• Avoid added sugars and sugar-sweetened beverages. Focus on natural sugars in fruits and vegetables that come prepackaged with fiber, water, antioxidants, and other nutrients.  
  • Try to pair foods high in carbohydrates with a source of protein, fat, and fiber. Each of these additional components is key in the digestion and metabolism of sugar. Combined, they promote energy but reduce inflammatory responses.  
  • Enjoy your favorite sweets in moderation. As with most things, moderation is key. Fully eliminating a type of food from your diet without medical necessity (such as a food allergy or a prescription diet) can set yourself up for failure and irritability. When you remove a food or food group from your diet, you also might miss out on getting vital nutrients. 
Satisfy your sweet tooth with this mild banana melon smoothie. High in protein and fiber, it’s perfect for a refreshing afternoon snack or on-the-go breakfast. Visit our Virtual Kitchen for more quick & simple healthy recipes.
Myth #3: I need supplements to stay healthy. 

In reality, supplements aren’t usually necessary to stay healthy. You cannot get the protective benefits linked to eating whole foods by isolating specific substances in pills. Supplements lack the “prepackaged” nutrients you’ll get from a whole food (fiber, water, antioxidants, and other nutrients).

If you are eating well and do not have malabsorption issues, you likely do not need supplements. You should always check with your doctor before beginning a supplement regimen, especially if you are pursuing active cancer treatment.  

Some people who have been diagnosed with cancer do need supplements. Examples of situations where a medical team may prescribe a supplement regimen include:  

  • After surgery (especially surgeries related to the gastrointestinal tract) 
  • If you are diagnosed with a vitamin deficiency or malabsorption issue  Vitamin D is commonly prescribed to people with cancer because of its critical role in immune function and bone health.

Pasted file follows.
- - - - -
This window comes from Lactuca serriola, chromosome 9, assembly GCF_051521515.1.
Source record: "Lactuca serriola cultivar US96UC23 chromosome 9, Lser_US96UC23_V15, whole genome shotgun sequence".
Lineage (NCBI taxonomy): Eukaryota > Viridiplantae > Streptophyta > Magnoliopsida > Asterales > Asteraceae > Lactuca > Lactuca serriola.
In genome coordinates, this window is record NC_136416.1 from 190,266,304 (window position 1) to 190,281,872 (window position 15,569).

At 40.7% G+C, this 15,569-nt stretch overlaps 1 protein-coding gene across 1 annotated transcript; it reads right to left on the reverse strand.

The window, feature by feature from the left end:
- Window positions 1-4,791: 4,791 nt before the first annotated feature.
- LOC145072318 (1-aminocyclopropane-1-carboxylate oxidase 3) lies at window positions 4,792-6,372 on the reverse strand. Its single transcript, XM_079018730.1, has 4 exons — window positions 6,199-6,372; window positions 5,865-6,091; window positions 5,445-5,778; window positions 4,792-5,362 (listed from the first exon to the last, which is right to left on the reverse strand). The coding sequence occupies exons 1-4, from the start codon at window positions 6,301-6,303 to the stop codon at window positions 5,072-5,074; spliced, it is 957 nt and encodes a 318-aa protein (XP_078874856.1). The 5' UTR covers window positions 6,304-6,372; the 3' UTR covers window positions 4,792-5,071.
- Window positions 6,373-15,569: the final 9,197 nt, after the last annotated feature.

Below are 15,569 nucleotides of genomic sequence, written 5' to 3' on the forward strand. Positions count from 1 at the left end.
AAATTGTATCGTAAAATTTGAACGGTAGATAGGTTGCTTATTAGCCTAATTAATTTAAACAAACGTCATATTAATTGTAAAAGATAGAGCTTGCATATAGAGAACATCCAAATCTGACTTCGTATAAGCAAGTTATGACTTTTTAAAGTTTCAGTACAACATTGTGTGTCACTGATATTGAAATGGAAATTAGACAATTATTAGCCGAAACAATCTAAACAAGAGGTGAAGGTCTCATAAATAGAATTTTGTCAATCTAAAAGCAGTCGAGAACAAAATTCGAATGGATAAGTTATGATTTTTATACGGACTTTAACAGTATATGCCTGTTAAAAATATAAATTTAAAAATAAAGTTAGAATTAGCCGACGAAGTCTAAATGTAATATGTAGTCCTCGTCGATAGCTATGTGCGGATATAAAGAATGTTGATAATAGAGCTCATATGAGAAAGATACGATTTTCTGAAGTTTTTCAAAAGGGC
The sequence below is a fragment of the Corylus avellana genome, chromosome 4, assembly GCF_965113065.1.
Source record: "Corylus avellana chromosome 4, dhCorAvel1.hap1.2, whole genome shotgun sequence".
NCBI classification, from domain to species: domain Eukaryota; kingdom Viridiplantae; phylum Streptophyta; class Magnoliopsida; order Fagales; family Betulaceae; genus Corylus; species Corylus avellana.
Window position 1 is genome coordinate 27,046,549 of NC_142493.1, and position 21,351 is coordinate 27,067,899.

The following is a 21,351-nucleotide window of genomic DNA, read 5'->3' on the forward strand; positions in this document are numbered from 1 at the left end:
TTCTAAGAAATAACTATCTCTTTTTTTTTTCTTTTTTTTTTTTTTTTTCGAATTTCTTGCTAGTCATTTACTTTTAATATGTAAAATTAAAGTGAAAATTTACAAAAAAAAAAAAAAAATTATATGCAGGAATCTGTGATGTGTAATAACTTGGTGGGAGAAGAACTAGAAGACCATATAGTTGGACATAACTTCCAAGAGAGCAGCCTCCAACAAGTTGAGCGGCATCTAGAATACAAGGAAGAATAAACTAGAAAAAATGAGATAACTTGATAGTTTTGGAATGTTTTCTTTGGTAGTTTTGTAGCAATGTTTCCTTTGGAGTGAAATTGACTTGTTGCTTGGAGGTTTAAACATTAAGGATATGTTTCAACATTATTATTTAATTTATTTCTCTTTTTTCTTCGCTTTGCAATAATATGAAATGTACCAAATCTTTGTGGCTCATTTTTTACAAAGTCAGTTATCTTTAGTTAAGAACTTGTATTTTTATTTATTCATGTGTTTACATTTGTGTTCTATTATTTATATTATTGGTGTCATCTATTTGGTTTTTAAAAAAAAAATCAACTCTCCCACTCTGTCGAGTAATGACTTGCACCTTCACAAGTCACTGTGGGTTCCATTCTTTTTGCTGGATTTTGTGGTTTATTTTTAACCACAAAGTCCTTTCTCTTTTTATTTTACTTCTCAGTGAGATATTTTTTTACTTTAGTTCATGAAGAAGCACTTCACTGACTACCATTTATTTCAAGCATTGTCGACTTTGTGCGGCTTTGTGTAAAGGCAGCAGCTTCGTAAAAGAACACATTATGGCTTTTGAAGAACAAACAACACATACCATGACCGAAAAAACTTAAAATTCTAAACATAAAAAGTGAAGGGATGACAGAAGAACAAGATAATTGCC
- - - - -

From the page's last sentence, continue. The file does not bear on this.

• If you follow a plant-based diet  Some people who eat a vegan or vegetarian diet may be deficient in vitamin B12. Vitamin B12 is a necessary component for DNA production, nerve health, and red blood cell health that is naturally found in animal products like meat, cheese, fish, milk, and eggs. Since plant-based diets eliminate many, if not all, animal products, be sure to discuss your potential need for supplements with your medical team and oncology dietitian.  
  • If you are unable to eat a healthy, varied diet due to allergies or treatment side effects  Share this information with your medical team and discuss whether supplementation is an option for you.  

Remember that supplements can never replace a varied and healthful diet. Always talk to your doctor about your diet and nutrition concerns and questions, including any recommendations you may have received from friends or the media. 

In closing, we encourage you to be a nutrition detective. Don’t believe everything you hear or read. Sudden dietary changes can negatively affect your treatment and recovery. Before making any drastic dietary changes, always talk to a member of your medical team, such as a doctor, a nurse, or an oncology dietitian. 

Want to learn more? Watch Rachel Saks’s conversation with Savor Health’s Chelsey Schneider, “How to Eat Well with Cancer,” as they discuss the role of oncology dietitians and how to eat healthy after a cancer diagnosis or treatment.  


About Savor Health
Savor Health is a digital health company that provides precision nutrition interventions to manage cancer and other complex conditions. Their Intelligent Nutrition Assistant, Ina®, provides free, 24/7, unlimited, HIPAA-compliant, and secure nutrition services, all from your phone